In an editorial published today on, an expert warns that young people who listen to personal music players for several hours a day at high volume could be putting their hearing at risk.

Personal music devices such as MP3 players can generate levels of sound at the ear in excess of 120 decibels. Professor Peter Rabinowitz from Yale University School of Medicine explains that this is similar in intensity to a jet engine, especially when used with earphones that insert into the ear canal.

The majority of young people commonly use these devices. Surveys from Europe and the United States report that more than 90 percent use them. Professor Rabinowitz says it “has grown faster than our ability to assess their potential health consequences.”

However, evidence that music players are causing hearing loss in young people is mixed. The author says that this suggests that the true population effects may be starting to be noticeable only now.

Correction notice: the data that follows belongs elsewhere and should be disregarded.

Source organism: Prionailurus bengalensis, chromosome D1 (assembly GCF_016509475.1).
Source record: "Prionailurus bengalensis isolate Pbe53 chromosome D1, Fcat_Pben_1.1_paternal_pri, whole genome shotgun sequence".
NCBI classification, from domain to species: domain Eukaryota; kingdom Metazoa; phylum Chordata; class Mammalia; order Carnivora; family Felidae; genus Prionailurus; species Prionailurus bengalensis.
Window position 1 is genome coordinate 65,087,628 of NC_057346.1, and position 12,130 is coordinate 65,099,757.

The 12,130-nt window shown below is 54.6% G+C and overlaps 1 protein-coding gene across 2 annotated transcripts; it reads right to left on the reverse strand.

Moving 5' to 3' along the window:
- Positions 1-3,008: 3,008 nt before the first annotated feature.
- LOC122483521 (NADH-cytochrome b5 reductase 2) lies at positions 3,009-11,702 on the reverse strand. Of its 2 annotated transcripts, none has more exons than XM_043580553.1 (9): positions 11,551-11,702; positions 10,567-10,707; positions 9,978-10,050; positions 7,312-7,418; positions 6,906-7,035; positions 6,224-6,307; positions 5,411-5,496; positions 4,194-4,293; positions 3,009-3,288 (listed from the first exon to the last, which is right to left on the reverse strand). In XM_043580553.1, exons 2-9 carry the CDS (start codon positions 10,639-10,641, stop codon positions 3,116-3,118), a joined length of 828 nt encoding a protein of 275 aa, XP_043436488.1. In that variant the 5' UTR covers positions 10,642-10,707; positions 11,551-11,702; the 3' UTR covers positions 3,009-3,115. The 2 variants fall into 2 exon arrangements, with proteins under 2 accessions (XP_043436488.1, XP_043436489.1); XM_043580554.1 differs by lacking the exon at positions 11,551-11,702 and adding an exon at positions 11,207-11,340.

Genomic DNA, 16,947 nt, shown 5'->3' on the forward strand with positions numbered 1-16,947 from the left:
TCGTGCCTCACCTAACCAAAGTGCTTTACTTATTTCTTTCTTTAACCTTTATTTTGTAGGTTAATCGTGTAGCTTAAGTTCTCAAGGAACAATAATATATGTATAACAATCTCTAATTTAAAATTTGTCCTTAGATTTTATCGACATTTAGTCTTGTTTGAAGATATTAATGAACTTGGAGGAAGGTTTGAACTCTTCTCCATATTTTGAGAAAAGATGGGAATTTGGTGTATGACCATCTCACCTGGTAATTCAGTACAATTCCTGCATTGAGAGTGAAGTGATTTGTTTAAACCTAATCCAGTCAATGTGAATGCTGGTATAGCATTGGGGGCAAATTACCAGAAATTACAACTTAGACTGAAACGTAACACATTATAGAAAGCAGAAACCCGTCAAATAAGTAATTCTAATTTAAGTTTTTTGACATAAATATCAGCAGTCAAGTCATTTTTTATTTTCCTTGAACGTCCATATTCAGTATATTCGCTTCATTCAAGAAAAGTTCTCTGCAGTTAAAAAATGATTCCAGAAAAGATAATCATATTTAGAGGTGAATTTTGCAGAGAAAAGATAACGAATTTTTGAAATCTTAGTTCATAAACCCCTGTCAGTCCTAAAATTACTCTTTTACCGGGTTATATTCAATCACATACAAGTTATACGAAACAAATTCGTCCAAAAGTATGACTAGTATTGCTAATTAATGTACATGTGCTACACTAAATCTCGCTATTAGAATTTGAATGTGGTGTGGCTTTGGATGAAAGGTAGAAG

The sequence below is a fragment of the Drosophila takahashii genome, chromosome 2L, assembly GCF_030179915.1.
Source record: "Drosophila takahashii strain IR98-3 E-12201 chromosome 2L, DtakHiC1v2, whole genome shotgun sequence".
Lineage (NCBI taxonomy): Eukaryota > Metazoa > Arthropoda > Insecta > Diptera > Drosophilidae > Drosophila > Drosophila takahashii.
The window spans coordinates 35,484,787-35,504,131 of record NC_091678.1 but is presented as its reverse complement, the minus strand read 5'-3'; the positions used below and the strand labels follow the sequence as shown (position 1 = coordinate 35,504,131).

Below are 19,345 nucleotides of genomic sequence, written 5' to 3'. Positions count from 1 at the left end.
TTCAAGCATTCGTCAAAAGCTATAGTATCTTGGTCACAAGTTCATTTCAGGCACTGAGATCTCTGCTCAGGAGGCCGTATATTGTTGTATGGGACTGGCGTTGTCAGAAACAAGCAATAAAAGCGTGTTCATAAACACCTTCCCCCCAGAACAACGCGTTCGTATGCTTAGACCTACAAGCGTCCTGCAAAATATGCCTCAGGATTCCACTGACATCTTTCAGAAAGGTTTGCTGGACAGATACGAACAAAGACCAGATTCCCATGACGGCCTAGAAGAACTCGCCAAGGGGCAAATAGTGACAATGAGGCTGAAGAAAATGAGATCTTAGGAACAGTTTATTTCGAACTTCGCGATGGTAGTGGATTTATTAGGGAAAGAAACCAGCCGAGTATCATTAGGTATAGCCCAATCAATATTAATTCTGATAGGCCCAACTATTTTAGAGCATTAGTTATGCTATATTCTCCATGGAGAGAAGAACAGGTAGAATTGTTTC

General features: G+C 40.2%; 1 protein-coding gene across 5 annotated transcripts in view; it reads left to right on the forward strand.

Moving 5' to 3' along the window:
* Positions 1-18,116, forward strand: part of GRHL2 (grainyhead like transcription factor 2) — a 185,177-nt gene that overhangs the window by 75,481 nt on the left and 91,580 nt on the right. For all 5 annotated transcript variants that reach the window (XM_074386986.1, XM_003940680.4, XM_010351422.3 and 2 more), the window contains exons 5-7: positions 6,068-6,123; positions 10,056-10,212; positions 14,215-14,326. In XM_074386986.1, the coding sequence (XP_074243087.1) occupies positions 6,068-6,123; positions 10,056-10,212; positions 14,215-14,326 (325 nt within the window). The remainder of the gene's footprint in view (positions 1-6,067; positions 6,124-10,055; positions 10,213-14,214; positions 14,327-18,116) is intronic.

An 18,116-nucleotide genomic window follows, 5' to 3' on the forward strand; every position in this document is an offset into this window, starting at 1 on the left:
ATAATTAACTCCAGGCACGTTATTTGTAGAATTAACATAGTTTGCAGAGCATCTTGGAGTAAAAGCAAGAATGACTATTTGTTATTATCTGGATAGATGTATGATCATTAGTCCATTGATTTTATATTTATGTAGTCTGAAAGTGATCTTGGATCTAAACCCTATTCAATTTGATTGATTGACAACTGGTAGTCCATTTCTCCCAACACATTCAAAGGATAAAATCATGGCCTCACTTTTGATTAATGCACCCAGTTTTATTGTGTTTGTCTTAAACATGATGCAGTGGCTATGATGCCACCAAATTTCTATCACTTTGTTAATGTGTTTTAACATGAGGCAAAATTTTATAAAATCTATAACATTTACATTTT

Also, other health effects may need to be examined. For instance, in a similar way to mobile phones, some studies have indicated that use of personal music players can interfere with concentration and performance when driving.

Evidence based guidance is lacking. But Rabinowitz comments that the importance of hearing loss as a public health problem makes it logical to encourage patients of all ages to promote “hearing health” through avoidance of excessive noise exposure.

In addition, he suggests cautiously removing earphones while driving and performing other safety sensitive tasks. He recommends further comprehensive and ongoing surveys of the hearing health of young people.

He writes in conclusion: “Personal music players provide a reminder that our hunger for new technology should be accompanied by equally vigorous efforts to understand and manage the health consequences of changing lifestyles.”

“Hearing loss and personal music players”
Peter M Rabinowitz
BMJ 2010;340:c1261

Written by Stephanie Brunner (B.A.)